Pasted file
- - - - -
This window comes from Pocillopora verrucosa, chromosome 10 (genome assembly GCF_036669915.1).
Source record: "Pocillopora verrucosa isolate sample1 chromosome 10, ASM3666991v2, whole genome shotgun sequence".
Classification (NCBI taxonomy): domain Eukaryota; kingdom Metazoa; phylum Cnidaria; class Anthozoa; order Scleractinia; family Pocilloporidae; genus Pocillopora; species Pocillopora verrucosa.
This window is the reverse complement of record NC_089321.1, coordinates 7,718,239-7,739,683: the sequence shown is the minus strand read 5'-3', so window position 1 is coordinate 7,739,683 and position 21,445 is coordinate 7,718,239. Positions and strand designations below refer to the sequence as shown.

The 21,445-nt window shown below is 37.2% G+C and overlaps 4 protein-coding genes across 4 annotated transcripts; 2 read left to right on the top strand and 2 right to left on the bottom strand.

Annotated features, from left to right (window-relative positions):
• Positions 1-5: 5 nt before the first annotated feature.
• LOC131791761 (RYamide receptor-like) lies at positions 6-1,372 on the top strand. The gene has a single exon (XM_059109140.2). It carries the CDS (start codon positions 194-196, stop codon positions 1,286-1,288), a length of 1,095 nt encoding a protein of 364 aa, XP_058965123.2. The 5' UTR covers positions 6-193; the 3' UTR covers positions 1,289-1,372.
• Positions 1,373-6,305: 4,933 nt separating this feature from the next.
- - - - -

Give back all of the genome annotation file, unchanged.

This window comes from Pocillopora verrucosa, chromosome 10 (genome assembly GCF_036669915.1).
Source record: "Pocillopora verrucosa isolate sample1 chromosome 10, ASM3666991v2, whole genome shotgun sequence".
Classification (NCBI taxonomy): domain Eukaryota; kingdom Metazoa; phylum Cnidaria; class Anthozoa; order Scleractinia; family Pocilloporidae; genus Pocillopora; species Pocillopora verrucosa.
This window is the reverse complement of record NC_089321.1, coordinates 7,718,239-7,739,683: the sequence shown is the minus strand read 5'-3', so window position 1 is coordinate 7,739,683 and position 21,445 is coordinate 7,718,239. Positions and strand designations below refer to the sequence as shown.

The 21,445-nt window shown below is 37.2% G+C and overlaps 4 protein-coding genes across 4 annotated transcripts; 2 read left to right on the top strand and 2 right to left on the bottom strand.

Annotated features, from left to right (window-relative positions):
• Positions 1-5: 5 nt before the first annotated feature.
• LOC131791761 (RYamide receptor-like) lies at positions 6-1,372 on the top strand. The gene has a single exon (XM_059109140.2). It carries the CDS (start codon positions 194-196, stop codon positions 1,286-1,288), a length of 1,095 nt encoding a protein of 364 aa, XP_058965123.2. The 5' UTR covers positions 6-193; the 3' UTR covers positions 1,289-1,372.
• Positions 1,373-6,305: 4,933 nt separating this feature from the next.